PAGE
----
David Anderson QC, the independent reviewer of terror laws
Police may be targeting "marginal" terror suspects in a bid to "clear the decks" ahead of the Olympics, the terrorism watchdog said on Sunday.

David Anderson QC, the independent reviewer of terror legislation, said this summer's Games are a "major target" and police may be intervening in cases earlier than they would normally.

His comments follow a series of arrests by counter-terrorism officers in recent weeks.

Last month two Muslim converts were arrested on suspicion of plotting an attack against the Olympic canoeing venue. They were later released without charge.

And last week 14 people were arrested in two separate counter-terrorism operations against suspected Islamist plots.

Whitehall and security sources have previously suggested the threshold for assessing the potential risk of suspects is likely to be lower in the run up to the Olympics.

Mr Anderson told the BBC: "The Olympics are potentially a major target and you are seeing the police, perhaps in a marginal case what they might do is decide to intervene a little bit earlier."

Six people continue to be questioned by the Metropolitan Police following arrests in east and west London last week.

Among the suspects was white Muslim convert Richard Dart, who was radicalised by cleric Anjem Choudary, and a former Met police community support officer and his two brothers.

A seventh person, a 30-year-old woman was released without charge on Saturday.

In a separate operation, West Midlands police arrested seven men after guns and a rudimentary improvised device were found hidden in a car.

The vehicle had been stopped by chance by police for having no insurance but the discovery was not made until it had been impounded.

It raised the suspicion that a group were planning an imminent assassination attempt.

The men continue to be questioned by police.

Labour last night accused Theresa May, the Home Secretary, of putting London at risk through watered down anti-terror measures.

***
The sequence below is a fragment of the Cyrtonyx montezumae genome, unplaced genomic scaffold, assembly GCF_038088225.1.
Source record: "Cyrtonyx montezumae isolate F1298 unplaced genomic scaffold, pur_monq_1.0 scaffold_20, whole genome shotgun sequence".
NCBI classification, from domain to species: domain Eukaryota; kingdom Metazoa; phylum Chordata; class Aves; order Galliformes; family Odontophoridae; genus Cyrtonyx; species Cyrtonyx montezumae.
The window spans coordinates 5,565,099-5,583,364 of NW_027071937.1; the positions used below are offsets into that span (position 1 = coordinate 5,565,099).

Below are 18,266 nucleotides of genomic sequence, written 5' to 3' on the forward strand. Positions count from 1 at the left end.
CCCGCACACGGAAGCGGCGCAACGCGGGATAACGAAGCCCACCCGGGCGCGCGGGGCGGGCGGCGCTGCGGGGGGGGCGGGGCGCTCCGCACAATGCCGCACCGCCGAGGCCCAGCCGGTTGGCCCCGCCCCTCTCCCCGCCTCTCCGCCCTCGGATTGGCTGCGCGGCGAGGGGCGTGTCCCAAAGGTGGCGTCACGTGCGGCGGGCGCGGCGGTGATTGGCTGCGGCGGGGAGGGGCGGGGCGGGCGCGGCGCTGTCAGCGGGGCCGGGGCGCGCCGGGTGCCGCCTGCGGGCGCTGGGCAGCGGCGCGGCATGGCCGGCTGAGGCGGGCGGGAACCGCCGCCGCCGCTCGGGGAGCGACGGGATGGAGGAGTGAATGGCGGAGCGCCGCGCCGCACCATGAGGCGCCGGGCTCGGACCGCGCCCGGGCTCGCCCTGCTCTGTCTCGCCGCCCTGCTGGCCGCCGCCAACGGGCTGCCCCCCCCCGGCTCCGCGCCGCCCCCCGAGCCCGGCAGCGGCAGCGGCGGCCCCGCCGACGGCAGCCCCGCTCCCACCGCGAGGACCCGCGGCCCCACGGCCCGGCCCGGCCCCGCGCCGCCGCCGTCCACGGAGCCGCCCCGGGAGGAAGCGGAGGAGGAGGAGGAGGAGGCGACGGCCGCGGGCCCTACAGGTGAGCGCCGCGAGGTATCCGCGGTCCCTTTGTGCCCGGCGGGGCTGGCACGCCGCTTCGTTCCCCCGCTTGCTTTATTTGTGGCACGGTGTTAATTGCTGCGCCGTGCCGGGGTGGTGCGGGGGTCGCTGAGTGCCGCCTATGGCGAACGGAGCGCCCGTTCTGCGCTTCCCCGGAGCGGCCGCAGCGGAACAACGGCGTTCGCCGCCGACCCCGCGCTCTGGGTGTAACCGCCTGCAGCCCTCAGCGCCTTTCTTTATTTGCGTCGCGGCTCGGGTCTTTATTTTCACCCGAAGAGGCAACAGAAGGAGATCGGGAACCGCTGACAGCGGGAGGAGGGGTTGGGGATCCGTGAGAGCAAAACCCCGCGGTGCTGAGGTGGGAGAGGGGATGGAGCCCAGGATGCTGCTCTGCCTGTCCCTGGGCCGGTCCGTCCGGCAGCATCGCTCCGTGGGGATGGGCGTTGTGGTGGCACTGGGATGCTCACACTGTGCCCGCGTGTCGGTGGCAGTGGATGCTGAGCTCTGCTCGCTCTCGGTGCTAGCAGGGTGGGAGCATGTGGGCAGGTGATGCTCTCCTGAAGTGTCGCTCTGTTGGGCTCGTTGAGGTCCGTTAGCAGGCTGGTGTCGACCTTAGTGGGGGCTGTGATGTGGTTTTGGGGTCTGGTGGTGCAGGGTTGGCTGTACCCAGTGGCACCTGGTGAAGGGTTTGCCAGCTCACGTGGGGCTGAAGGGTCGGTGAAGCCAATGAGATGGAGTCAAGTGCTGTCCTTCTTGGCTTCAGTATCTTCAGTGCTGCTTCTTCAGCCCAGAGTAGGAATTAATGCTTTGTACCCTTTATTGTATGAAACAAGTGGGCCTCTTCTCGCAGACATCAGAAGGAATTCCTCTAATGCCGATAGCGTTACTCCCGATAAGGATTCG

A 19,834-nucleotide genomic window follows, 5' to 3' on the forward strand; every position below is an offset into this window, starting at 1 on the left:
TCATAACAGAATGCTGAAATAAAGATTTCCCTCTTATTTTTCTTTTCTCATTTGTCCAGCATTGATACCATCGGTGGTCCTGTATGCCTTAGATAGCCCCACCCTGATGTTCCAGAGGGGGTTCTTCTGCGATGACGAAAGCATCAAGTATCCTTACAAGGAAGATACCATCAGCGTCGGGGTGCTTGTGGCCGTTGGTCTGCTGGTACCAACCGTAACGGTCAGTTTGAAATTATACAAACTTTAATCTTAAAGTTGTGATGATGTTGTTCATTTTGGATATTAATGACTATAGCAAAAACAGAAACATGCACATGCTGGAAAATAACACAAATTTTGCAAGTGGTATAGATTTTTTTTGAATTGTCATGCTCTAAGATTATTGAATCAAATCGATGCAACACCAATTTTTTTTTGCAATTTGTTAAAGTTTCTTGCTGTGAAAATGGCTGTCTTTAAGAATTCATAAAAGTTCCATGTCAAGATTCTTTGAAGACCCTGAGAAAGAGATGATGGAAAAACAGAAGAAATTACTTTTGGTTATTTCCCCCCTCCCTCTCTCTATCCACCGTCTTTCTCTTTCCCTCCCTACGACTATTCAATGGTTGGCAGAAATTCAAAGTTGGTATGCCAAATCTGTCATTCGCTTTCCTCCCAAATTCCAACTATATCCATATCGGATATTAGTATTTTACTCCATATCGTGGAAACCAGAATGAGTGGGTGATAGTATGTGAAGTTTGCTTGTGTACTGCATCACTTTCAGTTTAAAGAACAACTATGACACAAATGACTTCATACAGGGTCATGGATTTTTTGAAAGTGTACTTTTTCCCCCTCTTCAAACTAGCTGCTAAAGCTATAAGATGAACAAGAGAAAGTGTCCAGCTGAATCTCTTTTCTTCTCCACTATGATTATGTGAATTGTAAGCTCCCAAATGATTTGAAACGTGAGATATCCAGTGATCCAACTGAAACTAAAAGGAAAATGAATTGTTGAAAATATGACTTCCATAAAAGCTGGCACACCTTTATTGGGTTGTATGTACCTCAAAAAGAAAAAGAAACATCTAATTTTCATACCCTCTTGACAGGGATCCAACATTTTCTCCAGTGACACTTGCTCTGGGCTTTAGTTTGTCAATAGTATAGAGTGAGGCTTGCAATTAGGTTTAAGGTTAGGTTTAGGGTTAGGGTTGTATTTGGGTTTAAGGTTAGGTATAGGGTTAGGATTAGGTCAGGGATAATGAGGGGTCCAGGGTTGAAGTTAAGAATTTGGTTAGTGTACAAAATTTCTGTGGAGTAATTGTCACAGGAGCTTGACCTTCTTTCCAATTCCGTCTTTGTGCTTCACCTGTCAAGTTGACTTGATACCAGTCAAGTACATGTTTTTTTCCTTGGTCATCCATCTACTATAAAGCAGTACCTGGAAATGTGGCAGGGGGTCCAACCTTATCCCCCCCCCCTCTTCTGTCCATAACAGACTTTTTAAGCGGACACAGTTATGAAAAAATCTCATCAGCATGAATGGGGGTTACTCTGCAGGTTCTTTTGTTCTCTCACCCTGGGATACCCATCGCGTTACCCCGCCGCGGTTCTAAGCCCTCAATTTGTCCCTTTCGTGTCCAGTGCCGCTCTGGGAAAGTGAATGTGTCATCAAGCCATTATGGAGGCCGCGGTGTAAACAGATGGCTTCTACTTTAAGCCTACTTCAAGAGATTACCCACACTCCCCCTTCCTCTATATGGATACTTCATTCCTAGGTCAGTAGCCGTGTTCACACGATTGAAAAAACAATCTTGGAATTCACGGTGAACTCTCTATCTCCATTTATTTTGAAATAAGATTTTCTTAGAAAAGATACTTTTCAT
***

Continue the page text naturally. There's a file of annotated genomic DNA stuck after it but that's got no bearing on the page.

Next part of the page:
It emerged yesterday that a suspected al Qaeda terrorist passed through the Olympic Park on five separate occasions despite being banned from doing so.

The 24-year-old, who can only be referred to as CF, was arrested for breaching the terms of his an order under the Terrorism Prevention and Investigation Measures Act - referred to as a "Tpim".

The man had previously been under a control order, which Tpims replaced, and under the previous regime was banned from London as a whole.

Following the new system he was allowed to return to live in the capital.

It was during this period that he allegedly took trains through the Olympic Park despite being banned from being in that area.

His movements were picked up because he has to wear an electronic tag and his lawyers insist that he only used the route to visit a solicitor dealing with his legal challenge against the order - due to be heard by the High Court today.

Shadow Home Secretary Yvette Cooper said the multiple breaches "raise very serious questions about the Home Secretary's judgment in downgrading counter terror powers in Olympic year against expert advice".

"Theresa May has very urgent questions to answer about how her decisions allowed this terror suspect who was previously banned from London to go repeatedly to Stratford, home of the Olympic Park," she said.

"The reports show that last year this terror suspect was seen as sufficiently dangerous for the Home Office and the courts to ban him from London.

"Yet this year, because the Home Secretary downgraded control orders to Tpims, he was allowed back into the capital and was able to travel to the Olympic area as a result."